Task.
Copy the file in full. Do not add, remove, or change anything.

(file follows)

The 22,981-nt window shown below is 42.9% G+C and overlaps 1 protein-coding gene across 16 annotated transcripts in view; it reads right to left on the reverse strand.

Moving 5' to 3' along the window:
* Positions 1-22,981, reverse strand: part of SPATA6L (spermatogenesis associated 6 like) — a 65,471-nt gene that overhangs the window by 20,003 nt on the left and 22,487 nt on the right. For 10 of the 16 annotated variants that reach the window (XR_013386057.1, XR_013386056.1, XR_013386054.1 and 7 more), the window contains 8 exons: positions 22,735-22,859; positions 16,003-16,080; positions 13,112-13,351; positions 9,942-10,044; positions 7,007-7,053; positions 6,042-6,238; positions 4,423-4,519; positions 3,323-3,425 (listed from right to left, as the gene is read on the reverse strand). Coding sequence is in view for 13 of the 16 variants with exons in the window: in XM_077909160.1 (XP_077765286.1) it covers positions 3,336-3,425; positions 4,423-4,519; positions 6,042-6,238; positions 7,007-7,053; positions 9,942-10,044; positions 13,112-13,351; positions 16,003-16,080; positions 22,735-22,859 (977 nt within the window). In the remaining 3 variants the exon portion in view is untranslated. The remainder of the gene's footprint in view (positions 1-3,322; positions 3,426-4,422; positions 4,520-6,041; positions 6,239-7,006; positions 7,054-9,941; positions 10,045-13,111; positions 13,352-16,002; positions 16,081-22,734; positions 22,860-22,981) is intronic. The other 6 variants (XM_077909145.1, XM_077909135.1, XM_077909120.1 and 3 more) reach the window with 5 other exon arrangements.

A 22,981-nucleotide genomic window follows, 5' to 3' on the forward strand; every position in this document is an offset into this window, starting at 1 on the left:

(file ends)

The 22,981-nt window shown below is 42.9% G+C and overlaps 1 protein-coding gene across 16 annotated transcripts in view; it reads right to left on the reverse strand.

Moving 5' to 3' along the window:
* Positions 1-22,981, reverse strand: part of SPATA6L (spermatogenesis associated 6 like) — a 65,471-nt gene that overhangs the window by 20,003 nt on the left and 22,487 nt on the right. For 10 of the 16 annotated variants that reach the window (XR_013386057.1, XR_013386056.1, XR_013386054.1 and 7 more), the window contains 8 exons: positions 22,735-22,859; positions 16,003-16,080; positions 13,112-13,351; positions 9,942-10,044; positions 7,007-7,053; positions 6,042-6,238; positions 4,423-4,519; positions 3,323-3,425 (listed from right to left, as the gene is read on the reverse strand). Coding sequence is in view for 13 of the 16 variants with exons in the window: in XM_077909160.1 (XP_077765286.1) it covers positions 3,336-3,425; positions 4,423-4,519; positions 6,042-6,238; positions 7,007-7,053; positions 9,942-10,044; positions 13,112-13,351; positions 16,003-16,080; positions 22,735-22,859 (977 nt within the window). In the remaining 3 variants the exon portion in view is untranslated. The remainder of the gene's footprint in view (positions 1-3,322; positions 3,426-4,422; positions 4,520-6,041; positions 6,239-7,006; positions 7,054-9,941; positions 10,045-13,111; positions 13,352-16,002; positions 16,081-22,734; positions 22,860-22,981) is intronic. The other 6 variants (XM_077909145.1, XM_077909135.1, XM_077909120.1 and 3 more) reach the window with 5 other exon arrangements.

A 22,981-nucleotide genomic window follows, 5' to 3' on the forward strand; every position in this document is an offset into this window, starting at 1 on the left: